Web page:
Ralph Lemon, Untitled (oil and acrylic on paper, 26" x 40," 2021. Courtesy the artist)

American Art Abounding: Columbia Artists Stand Out at the 80th Whitney Biennial

BY Emily Johnson, May 6, 2022

“It’s like the circus,” I overheard someone say, above the floating chimes and disembodied melodies. Screens flashed, sculptures gleamed, crowds milled between strange feats of beauty. There was even an enormous dark ferris wheel, turning silently. The long-awaited 2022 Whitney Biennial is reminiscent of a carnival, one that brings together the contemplative and astonishing in American art, humming with social and political currents.

 

The ferris wheel-like sculpture is the work of School of the Arts Assistant Professor of Visual Arts Sable Elyse Smith, titled A Clockwork (Aluminum, steel, motor, 2019). It dominates the east facing window of the Whitney’s fifth floor exhibition space. Revolving with aching slowness, the smooth octagonal faces move like the tread of a suspended wheel, industrial and eerie. It seems whimsical, but the longer you stare at its relentless efficiency, the more you can’t help but think about what it was designed to do, especially when you learn a chilling detail: the sculpture is constructed out of tables and chairs designed for use in prison visiting rooms.

 

A Clockwork is accompanied by Smith’s video installation Laugh Track, Or Look Who’s Peeking In My Window (high-definition video, color, sound, 7:58 mins, 2021). The soundless video uses footage from the television show Live PD, a broadcast of real-time police patrols. Flashing blue and red lights, night arrests, blurred faces, a house on fire; the video is a haunting assemblage, its silence begging the question: why do we broadcast images of the carceral state as entertainment?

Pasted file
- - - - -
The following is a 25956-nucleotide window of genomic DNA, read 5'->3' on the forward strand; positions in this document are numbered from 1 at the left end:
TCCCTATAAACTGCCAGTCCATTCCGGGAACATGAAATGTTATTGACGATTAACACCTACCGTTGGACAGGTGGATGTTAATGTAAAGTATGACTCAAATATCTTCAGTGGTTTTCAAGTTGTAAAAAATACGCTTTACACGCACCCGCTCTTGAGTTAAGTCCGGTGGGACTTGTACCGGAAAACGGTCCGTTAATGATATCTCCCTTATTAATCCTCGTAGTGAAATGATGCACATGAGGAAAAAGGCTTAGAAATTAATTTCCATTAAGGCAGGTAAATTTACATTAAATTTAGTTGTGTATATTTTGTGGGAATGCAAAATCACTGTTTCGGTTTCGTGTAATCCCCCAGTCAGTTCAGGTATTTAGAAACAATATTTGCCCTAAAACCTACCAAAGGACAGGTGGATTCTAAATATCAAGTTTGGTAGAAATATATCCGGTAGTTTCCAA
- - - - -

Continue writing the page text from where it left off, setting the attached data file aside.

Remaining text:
Buck Ellison CC ’10 uses a meticulously detailed photo series to imagine the private life of Erik Prince, best known as the founder of the notorious security firm Blackwater. The series is set in 2003, the year Blackwater received its first US contracts in Iraq and Afghanistan. 

 

One photograph features ‘Prince,’ played by a model straight out of an Abercrombie catalog, in a chambray button-up reclining on a rug, his fingers coyly touching his lips. He holds a copy of Clausewitz’s On War open in his other hand, on which a wedding band shines; an L.L.Bean-esque slipper lies abandoned in the foreground. Ellison has created an intimate portrait of the war criminal as a young man, full of sly details that reward the careful viewer.

 

The Biennial’s curators Adrienne Edwards and David Breslin have created distinct habitats for each part of the exhibition. The fifth floor is open, bright, diaphane, all white walls and blonde wood.

 

Along one wall, the tri-panel pastel-hued Mountains Walking (Oil on linen and hand-crafted wood easel, 2022) from Leidy Churchman ’10 envelops the viewer in a suspiring fairytale land. It moves with tree branches, mountains, and waves, in airy pinks, blues, and greens like a curling smoke. A faint yellow grid undergirds the scene like a quilt. Churchman was inspired by the thirteenth century Zen text Mountains and Waters Sutra by Ei Dogen, and the panels are clutched by carved claws, reminiscent of a Buddhist protector deity.